Welcome to my blog. The purpose of this blog is to allow a two way conversation with my website viewers. I will be updating the blog to cover my field trips and also post other topics of interest. Please don't hesitate to ask any questions that you might have either through the blog or contact me by E-mail at Treline@aol.com.
Thanks for viewing,
Well its that time of year again to pack up and head North. We will be heading to Jackson, Wyoming for the final weekend of the 33rd Annual art show. On the way we will be on the look out for opportunities to photograph whatever crosses our path. After the show we will be staying in the area to photograph the fall color, wildlife and visit with old friends. Looks like the weather will be changing to include rain, snow, sun, and freezing night temperatures. This could have a positive affect for some great photography and reduce the fires that are burning in the West and also reduce the smoke in the area.
The event we enjoy the most is the "Annual Jackson Hole QuickDraw Art Sale & Auction'' which will be held on the 16th of September. The show takes place in Washington Park in the center of town. Each artist starts with a blank canvas and has 90 minutes to create a painting. This one of a kind artwork will then be auctioned off as soon as the event ends. Also surrounding the park is the last Farmers Market of the season which includes great baked goods etc.. Then on the 17th the Art Brunch Gallery Walk is held. The galleries open their doors and provide finger foods and beverages and the opportunity to meet the various artist. All in all its a great weekend that we have enjoyed for the past 20 years. If your interested in this event you can find information by contacting the Jackson Hole Chamber of Commerce at jacksonholechamber.com or call 307 733 3316 for information. We book at least 10 months in advance for lodging.
I have included a few images from previous trips of the surrounding area in this post. Hopefully on our return we will have new images to post. Fall is a beautiful time of the year no matter where you are. Wishing you safe travel and a good season.
If your going to attempt to photograph river otters you better eat a hearty breakfast. Otters are full of energy and are constantly on the move. I have followed them along rivers and around Beaver ponds and lakes on many occasions. Sometimes I have ended up miles from the car when finished. I must say they live in the fast lane for sure.
I usually set my camera in AV mode and a high ISO speed in order not to blur the images due to their quick movement. When they do come on shore they are usually tumbling around, playing and jumping back into the water. If you catch them in the Spring when they have their pups you have a better chance of photographing them at a slower pace. They will set the pups up on a log or shore and bring fish to them. They are the greatest fisherman and for the most part can catch a fish at will. I have watched them fish out an area and return in a week or so and repeat the same behavior. A female will spend up to eight hours a day fishing to provide for her pups.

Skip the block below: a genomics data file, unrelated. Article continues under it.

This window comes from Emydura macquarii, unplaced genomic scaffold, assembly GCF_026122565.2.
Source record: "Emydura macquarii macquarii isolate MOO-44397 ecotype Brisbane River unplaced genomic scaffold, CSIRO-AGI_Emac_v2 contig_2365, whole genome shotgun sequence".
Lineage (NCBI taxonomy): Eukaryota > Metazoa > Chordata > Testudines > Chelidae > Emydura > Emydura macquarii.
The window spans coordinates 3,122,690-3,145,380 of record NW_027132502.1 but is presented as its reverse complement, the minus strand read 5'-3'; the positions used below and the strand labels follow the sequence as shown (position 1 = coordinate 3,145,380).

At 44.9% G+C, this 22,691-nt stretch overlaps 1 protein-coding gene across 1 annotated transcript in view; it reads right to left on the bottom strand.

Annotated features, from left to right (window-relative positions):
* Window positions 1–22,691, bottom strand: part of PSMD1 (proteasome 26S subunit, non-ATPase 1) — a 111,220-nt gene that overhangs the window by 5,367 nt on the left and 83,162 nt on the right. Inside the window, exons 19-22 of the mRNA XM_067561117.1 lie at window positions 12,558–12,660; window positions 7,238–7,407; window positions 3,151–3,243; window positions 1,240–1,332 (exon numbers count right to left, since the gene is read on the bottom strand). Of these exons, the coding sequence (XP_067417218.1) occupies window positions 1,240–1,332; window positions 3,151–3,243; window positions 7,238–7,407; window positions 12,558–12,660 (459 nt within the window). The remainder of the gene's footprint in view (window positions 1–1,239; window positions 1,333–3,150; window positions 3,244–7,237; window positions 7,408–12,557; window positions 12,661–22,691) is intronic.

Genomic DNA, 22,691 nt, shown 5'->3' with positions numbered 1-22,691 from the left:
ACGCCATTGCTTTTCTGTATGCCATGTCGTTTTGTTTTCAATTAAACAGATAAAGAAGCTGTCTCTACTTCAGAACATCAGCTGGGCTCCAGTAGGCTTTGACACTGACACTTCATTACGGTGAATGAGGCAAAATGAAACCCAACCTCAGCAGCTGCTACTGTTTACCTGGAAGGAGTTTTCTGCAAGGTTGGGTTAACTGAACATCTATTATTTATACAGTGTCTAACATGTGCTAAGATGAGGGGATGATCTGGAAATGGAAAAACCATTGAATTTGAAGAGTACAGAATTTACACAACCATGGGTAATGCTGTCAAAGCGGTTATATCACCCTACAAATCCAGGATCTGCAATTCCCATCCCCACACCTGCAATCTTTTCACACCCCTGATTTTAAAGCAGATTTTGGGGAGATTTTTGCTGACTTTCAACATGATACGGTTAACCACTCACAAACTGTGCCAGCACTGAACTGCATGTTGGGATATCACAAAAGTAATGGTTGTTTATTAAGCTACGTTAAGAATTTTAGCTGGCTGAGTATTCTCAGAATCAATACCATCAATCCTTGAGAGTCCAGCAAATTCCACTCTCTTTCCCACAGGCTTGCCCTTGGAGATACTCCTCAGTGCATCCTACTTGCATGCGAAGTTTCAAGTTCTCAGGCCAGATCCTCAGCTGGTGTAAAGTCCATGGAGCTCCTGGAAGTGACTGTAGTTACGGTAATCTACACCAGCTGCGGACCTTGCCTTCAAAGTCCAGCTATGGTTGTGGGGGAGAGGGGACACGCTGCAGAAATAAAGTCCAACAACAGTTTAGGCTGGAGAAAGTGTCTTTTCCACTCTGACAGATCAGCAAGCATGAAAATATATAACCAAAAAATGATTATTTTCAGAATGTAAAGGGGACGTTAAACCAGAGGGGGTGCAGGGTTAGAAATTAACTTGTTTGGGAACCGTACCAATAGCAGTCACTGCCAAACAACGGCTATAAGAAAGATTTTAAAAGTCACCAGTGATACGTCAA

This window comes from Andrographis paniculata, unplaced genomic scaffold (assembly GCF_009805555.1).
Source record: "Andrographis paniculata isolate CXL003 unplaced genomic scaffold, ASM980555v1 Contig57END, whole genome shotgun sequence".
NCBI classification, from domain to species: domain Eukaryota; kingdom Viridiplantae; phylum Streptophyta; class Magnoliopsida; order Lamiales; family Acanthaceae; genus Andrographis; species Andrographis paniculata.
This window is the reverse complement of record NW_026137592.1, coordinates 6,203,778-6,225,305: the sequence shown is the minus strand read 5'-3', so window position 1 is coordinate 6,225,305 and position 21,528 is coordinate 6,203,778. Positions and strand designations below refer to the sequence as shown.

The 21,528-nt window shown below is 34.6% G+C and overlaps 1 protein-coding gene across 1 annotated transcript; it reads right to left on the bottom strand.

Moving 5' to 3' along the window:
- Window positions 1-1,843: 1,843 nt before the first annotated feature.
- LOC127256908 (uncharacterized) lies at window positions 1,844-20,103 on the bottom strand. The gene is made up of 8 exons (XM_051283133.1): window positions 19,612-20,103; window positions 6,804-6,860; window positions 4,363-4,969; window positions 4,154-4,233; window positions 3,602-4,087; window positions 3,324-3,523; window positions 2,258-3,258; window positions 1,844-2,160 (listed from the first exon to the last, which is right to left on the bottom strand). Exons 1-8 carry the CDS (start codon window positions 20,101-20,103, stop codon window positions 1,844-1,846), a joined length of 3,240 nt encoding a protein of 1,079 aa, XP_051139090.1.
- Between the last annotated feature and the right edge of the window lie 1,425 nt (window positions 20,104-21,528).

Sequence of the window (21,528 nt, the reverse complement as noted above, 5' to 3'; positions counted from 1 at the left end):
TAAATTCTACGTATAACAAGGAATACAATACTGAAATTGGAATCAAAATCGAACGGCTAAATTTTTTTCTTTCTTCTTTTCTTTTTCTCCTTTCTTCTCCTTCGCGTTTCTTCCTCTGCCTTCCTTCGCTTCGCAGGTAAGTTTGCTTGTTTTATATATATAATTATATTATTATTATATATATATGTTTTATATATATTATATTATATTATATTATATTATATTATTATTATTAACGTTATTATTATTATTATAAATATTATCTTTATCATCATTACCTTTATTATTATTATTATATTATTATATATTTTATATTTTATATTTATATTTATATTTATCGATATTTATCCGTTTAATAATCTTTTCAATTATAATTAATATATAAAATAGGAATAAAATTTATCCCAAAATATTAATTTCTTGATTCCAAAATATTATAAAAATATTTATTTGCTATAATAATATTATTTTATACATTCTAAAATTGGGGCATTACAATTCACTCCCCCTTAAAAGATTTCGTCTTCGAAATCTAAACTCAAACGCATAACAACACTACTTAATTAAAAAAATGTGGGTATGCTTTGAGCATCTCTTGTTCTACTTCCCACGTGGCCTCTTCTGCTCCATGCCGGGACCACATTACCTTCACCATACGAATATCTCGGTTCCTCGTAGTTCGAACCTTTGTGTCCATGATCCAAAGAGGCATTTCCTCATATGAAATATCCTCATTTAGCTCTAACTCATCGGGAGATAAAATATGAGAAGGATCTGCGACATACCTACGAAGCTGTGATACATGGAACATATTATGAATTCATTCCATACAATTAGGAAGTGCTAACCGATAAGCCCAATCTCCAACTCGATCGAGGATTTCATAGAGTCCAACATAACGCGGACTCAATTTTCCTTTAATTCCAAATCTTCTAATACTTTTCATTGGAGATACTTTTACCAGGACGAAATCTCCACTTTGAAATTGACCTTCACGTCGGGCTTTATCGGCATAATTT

Otter bodies are elongated,sinuous, and lithe, built for vigorous swimming. In most species the limbs are short and paws are webbed. The tail is fully haired, thick at the base and tapering to a point, and in some species horizontally flattened. I find it amazing that their numerous stiff whiskers (vibrissae) around the nose and snout, and in tufts on the elbow are very sensitive and are used in locating prey. The ears are small and round and, like the nostrils, are closed under water. Most otters have claws which come in handy especially when searching under stones for crabs. They are protective animals. I have observed them chasing coyotes and becoming quite aggressive. On one occasion I watched them enter a Beaver Pond and take over the beavers lodge. Places that I have seen otters on numerous occasions are around the Oxbow in Grand Teton National Park also the Madison river and Trout lake in Yellowstone National Park.
God has granted me the privilege of being able to spend many years observing his creation. He also blessed me with a wonderful wife who shares my love of nature and the Creator. There are times when we will sit and just meditate on the wonders before us. I would like to share a verse from the book of Isaiah that has been a comfort to us.
I CREATED YOU AND HAVE CARED FOR YOU SINCE BEFORE YOU WERE BORN. I WILL BE YOUR GOD THROUGHOUT YOUR LIFETIME UNTIL YOUR HAIR IS WHITE WITH AGE. I MADE YOU, AND I WILL CARE FOR YOU. I WILL CARRY YOU ALONG, AND SAVE YOU. ISAIAH 46:3
If your interested in bears there is a great live webcam showing Grizzly bears in Alaska fishing for salmon. Google "Brooks Falls live Cam". If your into nature you will enjoy this. Brooks Falls is located in Katmai National Park & Preserve in Alaska. Sockeye Salmon are returning from the ocean to their breeding grounds to spawn. In order to get to their spawning grounds they have to go over Brooks Falls. The bears come into the area each year to feed on the Salmon and fatten up for hibernation.
Also a Cam has been set up to watch the total solar eclipse which will be on August 21, 2017. The cam will show the eclipse live over the Teton range in Wyoming which is one of the premier viewing areas. Go to (seejh.com) click on Grand Teton window and then click on Eclipse Webcam. There are several other live Cams that show Grand Teton National Park and the surrounding area. If you plan on viewing the eclipse please insure that you look up information on the equipment you should be using to protect your eyes. Google solar eclipse and you will find out the best viewing areas and times.
Good news for me at least the Big Thompson Canyon is open for the summer season. This cuts off 25 minutes each way to Estes Park. Some construction is still going on but traffic is moving through with little delay. I took a trip to Wild Spirits Gallery in Estes Park to stock photographs for the summer season and check to see if the Bighorn Sheep were in the canyon. We did spot several Rams not far off the road but the pull off was full of vehicles backing in and out causing a dangerous situation. Needless to say i continued on my way.
From what I could see it looks like another record breaking visitation year for Estes and RMNP. The streets were filled with people and parking was at a premium. It seems like every where we go within the National Park system the same scenario exist. At one time there was a shoulder period in the Spring and Fall but even that seems to be disappearing. With the growth on the front range of Colorado I can only anticipate that this will only get worse. It's probably only a matter of time before some additional regulations such as limiting the number of cars going into the park or busing will take place. It was estimated that 50K visitors were in the Estes area on July 04 weekend.